Above, I noted how Bourdieu was a keen photographer, and it is worth keeping this fact in find when approaching his ethnographic studies; in that, with somewhat of an anthropological eye, his research project often seems to arise from a single observation. With Algeria, it was his noticing that despite the country commanding so much of the attention of French society and politicians, few seem to know or understand exactly what it was. In education, it was his view that again despite considerable discussion about education in post-war France, no-one seemed to know much about the constitutional make-up of students of the day. But, it is perhaps in the Béarn that his photographer’s eye is most apparent. It is a Christmas dance near to his home village in the Pyrénées. Everyone is celebrating and enjoying themselves centered around music and the dance floor. Children are laughing and running around. But, then Bourdieu notices a group of men gathered together in a place set back from the others. Although they watch, they do not dance. They all seem about the same age, of the same awkward mine, and are caught standing as if outside the festivities. After what seems a respectable amount of time, they make their excuses and go off to drink and play dominoes in a nearby café. One can almost imagine Bourdieu asking: Who are these men? Why do they not join in? What are they experiencing? These seem to be almost naïve questions. However, to answer them, Bourdieu involves the most sophisticated methods he can in order to get to the heart of their evident ‘social suffering’. The results of his analyses appeared in 1962 in a journal entitled Études Rurales (1962b) under the article title Bachelorhood and the Peasant Condition. Indeed, it is a long article – one that took up half of the available space of the journal; something that would be unheard of these days. But, then Bourdieu returns to this study ten years later and reworks the analyses in the light of further reflections and work elsewhere (1972a) for an article entitled Matrimonial Strategies in the System of Reproduction Strategies. And, then, once again in 1989 for a further article, Reproduction Forbidden: The Symbolic Dimension of Economic Domination (1989c). In these articles, we see Bourdieu employing every methodological technique available to him, including interviews, statistical analyses, photos, maps and ethnographical narrative. We also see the empirical work necessarily prerequisite to his methodological formulations. The study is multifaceted. In terms of language, he notes how domination – by the outside elite of the peasant life style – is affected in the very language with which the peasant speaks of himself with its associations of clumsiness, heaviness and ignorance of the urban world. There is also a mixture of French and the local Béarnais dialect, which plays itself out in actual speech and accent depending on geographical locale – the Village, Commune, Bourg, and Hammeaux. Bourdieu is therefore able to show linguistic differentiation between standard and local varieties of speech in terms of social positioning. He also shows how women tend to be more linguistically sensitive – and therefore ‘correct’ – than men. But, what of the men he observed at the dance. It turns out they are all bachelors, rendered ‘unmarriable’ by dent of their position of succession within the family vis-à-vis siblings. Before 1914, marriages were in effect governed by strict formal rules. Faced with the changing world, however, such regulation decreased. A wider range of strategies were therefore needed in order to assure successful marriage and inheritance. Two principles operated: first, one which prioritized the rights of elder children so that the inheritance would not be split; secondly, the distinction between socially ascending and descending marriages. The classic ‘bachelor’ of the dance floor was consequently the younger child of both large and poor families but for different reasons. In one case, marriage would entail undesirable dowry payments; in the other, fragmentation of inheritance. The conclusion being that marriage and celibacy was not simply an individual but a collective decision; one which was socially prescribed and managed, in this case normally by the grandmother.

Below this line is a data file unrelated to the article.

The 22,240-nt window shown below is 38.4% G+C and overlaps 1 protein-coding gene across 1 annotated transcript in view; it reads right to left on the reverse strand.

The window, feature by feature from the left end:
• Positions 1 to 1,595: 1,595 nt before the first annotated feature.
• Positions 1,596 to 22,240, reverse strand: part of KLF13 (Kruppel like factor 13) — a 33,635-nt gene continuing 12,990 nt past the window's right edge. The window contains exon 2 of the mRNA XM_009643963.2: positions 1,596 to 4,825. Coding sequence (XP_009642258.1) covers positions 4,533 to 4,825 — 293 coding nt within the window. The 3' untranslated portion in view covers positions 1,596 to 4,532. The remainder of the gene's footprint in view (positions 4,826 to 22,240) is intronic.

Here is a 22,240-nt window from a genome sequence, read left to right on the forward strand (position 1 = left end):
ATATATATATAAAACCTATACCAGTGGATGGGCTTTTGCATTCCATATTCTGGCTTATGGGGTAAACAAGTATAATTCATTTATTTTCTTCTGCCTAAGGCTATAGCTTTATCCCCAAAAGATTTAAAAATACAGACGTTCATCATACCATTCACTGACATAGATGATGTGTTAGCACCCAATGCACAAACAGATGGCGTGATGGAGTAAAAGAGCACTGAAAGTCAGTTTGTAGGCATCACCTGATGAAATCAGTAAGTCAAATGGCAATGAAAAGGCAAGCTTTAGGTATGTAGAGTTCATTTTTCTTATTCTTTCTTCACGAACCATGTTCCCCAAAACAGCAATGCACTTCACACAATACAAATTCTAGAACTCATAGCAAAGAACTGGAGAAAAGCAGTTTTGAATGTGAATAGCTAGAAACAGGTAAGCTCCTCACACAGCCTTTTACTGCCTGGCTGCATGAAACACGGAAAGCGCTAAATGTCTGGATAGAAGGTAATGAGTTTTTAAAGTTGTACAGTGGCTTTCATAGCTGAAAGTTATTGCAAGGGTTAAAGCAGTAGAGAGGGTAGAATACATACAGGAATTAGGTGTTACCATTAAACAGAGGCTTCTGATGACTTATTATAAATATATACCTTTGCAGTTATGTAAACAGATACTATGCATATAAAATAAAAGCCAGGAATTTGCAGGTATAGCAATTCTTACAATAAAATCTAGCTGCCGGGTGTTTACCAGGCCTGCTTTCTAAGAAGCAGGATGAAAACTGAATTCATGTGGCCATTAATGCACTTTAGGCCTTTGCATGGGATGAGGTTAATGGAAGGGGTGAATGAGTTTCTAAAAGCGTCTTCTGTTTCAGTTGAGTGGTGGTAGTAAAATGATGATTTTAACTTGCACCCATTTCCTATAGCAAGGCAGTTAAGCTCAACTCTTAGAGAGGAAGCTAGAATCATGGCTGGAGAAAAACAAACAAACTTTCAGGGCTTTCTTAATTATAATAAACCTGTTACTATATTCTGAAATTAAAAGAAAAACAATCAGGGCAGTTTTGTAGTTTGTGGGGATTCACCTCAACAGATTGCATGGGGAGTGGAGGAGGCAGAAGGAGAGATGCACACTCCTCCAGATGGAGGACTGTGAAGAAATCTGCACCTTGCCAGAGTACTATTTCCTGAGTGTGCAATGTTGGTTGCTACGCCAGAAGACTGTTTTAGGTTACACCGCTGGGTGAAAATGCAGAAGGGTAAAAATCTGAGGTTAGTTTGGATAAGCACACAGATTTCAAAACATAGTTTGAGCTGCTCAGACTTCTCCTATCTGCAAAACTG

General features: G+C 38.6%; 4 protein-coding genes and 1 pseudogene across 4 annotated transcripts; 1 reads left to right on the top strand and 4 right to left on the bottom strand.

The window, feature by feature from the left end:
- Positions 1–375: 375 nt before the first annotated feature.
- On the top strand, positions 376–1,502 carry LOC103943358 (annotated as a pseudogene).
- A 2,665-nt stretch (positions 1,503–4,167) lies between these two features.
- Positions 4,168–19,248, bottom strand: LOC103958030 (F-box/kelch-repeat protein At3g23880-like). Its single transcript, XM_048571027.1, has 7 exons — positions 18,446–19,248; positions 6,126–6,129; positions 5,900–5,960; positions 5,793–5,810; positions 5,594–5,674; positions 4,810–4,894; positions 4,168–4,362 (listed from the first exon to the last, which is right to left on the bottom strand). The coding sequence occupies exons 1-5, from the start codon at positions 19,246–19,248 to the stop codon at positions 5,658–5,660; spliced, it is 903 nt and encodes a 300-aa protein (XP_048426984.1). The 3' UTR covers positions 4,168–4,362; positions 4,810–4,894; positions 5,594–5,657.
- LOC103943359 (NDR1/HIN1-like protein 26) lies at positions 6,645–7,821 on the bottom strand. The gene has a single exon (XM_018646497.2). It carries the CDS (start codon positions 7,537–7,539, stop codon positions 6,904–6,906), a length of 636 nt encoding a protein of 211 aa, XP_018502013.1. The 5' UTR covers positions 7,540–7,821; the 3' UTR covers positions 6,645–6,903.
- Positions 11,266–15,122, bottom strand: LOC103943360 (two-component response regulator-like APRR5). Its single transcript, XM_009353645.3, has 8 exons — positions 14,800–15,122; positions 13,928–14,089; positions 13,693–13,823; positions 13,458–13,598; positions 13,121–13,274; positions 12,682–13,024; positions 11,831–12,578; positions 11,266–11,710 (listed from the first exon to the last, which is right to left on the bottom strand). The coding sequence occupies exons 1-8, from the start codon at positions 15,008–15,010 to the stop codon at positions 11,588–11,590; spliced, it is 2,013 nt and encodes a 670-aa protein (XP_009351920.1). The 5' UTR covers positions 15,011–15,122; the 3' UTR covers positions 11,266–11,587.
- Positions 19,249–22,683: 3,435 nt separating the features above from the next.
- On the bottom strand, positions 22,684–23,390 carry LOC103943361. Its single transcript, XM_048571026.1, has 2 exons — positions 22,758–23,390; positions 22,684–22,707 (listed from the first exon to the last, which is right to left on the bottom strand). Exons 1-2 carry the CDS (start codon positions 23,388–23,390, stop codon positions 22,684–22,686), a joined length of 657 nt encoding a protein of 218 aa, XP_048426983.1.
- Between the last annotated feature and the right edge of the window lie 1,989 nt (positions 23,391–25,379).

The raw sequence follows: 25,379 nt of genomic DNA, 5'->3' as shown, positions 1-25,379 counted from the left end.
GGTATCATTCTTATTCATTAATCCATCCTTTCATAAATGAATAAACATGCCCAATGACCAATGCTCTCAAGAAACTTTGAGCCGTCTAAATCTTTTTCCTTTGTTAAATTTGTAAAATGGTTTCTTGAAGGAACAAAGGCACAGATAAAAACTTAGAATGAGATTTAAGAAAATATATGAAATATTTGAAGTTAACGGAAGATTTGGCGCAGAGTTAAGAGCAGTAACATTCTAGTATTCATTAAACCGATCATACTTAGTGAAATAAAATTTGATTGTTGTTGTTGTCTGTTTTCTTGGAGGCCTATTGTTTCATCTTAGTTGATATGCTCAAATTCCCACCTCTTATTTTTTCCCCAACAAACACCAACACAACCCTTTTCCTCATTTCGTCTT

Even with this early study, there are various features which are key to understanding Bourdieu’s ethnography. Firstly, is simply the motive for undertaking an ethnographic study in the first – what observation leads one to this kind of ‘intervention’. Secondly, is the range and integration of techniques employed. Thirdly, is the way explanation and consequent theory emerges and is logically necessitated by the data. Related to this point, fourthly, is a significant distinction between ‘rule’ and ‘strategy’: Bourdieu showed that consciously recognized rules were not enough, a strategic orientation was also necessary in playing for advantage in the social space. (This point represents a significant departure from the line taken by the anthropology of Lévi-Strauss, which, as we have noted, was so popular at the time, since for the latter, objective rules were the basis of socio-cultural knowledge systems.) Fifthy, is the development of a new way of looking at the world – what Bourdieu would later call a ‘new gaze’ or metanoia. In other words, his method was able to show up the misrecognized principles of action underlying the apparent surface actions and behaviours of those involved. Sixthly, finally, and perhaps particularly important in our present context, is just what this new gaze meant and in fact did to the one making it. In a later volume collecting together the various article on the bachelors’ ball (2008), Bourdieu writes of the ‘emotional’ and ‘intellectual transformation’ – even ‘conversion’ – that was necessary on his part in breaking with his own native ‘empirical’ view; creating, as a result, a world that, although more realistic, was more distant and therefore less comfortable. Moreover, such a move impacted not only at a personal emotional level, but entailed a discipline shift – from philosophy to ethnology, from ethnology to sociology, which itself had implications for his standing socially (p. 2).